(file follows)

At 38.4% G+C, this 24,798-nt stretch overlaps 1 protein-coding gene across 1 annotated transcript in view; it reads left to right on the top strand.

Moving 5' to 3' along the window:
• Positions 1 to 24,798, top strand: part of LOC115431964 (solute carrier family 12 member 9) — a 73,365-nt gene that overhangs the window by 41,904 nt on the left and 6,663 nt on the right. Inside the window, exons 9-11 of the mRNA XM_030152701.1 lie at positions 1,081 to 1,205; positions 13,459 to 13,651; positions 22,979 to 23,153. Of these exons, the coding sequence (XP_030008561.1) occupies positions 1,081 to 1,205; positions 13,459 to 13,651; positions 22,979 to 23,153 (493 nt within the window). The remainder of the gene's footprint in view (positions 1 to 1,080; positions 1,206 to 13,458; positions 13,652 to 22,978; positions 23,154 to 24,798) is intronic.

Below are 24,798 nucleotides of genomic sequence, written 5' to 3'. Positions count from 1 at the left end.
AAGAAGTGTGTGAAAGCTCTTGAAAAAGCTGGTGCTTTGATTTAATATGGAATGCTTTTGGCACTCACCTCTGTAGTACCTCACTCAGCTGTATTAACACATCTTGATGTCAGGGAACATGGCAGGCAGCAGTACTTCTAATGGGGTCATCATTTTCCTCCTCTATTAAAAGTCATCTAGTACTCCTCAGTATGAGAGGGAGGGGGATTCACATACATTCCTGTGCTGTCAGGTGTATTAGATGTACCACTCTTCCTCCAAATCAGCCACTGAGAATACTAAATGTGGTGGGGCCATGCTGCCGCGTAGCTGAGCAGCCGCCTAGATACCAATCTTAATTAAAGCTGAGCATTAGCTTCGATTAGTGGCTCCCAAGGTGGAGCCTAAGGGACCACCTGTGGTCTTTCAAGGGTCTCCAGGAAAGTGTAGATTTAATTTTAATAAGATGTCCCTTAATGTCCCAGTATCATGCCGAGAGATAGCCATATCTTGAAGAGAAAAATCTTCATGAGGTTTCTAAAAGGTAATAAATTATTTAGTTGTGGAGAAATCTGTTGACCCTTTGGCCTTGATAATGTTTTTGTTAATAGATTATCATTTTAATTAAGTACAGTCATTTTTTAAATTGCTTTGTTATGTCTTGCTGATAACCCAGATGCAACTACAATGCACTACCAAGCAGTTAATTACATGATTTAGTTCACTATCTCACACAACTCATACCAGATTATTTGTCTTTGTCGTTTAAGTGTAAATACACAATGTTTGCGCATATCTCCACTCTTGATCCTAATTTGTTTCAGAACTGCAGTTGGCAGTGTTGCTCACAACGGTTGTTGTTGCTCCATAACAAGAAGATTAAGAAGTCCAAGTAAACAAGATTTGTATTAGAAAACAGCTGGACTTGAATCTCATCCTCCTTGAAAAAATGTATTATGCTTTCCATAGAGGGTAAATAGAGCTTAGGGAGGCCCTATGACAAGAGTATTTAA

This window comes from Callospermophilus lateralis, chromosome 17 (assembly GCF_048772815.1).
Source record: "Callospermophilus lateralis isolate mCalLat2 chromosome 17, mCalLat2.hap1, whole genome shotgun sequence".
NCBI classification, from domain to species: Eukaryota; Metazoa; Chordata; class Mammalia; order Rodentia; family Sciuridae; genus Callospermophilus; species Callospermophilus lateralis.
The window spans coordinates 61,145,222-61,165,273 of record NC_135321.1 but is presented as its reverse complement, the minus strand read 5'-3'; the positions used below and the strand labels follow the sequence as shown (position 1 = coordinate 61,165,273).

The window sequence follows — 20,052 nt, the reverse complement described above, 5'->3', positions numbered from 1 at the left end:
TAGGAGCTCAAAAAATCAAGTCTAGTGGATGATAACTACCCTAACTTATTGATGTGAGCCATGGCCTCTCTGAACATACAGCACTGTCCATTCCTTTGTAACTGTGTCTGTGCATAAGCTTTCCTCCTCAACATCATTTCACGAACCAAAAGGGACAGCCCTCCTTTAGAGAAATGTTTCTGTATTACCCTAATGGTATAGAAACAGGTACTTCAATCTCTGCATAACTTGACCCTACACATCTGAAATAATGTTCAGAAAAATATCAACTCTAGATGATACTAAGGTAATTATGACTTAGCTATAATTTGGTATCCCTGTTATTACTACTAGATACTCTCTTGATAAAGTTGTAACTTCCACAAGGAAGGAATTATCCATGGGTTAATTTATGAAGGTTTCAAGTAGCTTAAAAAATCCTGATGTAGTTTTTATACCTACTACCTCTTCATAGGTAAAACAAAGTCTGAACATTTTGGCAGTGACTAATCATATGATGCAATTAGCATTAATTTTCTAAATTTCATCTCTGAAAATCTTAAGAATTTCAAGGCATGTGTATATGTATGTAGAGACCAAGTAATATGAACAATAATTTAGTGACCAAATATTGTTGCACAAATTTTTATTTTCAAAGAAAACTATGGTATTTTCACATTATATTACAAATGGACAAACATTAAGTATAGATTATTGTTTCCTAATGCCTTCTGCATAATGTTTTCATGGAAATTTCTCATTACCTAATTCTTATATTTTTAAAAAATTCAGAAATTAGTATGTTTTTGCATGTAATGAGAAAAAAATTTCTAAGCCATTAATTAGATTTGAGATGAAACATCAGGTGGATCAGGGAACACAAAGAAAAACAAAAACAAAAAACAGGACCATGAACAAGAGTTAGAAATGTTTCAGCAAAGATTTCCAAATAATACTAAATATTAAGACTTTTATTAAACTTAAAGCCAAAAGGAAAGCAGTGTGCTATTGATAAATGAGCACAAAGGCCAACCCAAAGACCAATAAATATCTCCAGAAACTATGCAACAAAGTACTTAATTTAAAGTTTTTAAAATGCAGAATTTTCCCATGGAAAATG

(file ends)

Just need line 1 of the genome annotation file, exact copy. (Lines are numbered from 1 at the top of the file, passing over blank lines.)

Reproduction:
At 38.4% G+C, this 24,798-nt stretch overlaps 1 protein-coding gene across 1 annotated transcript in view; it reads left to right on the top strand.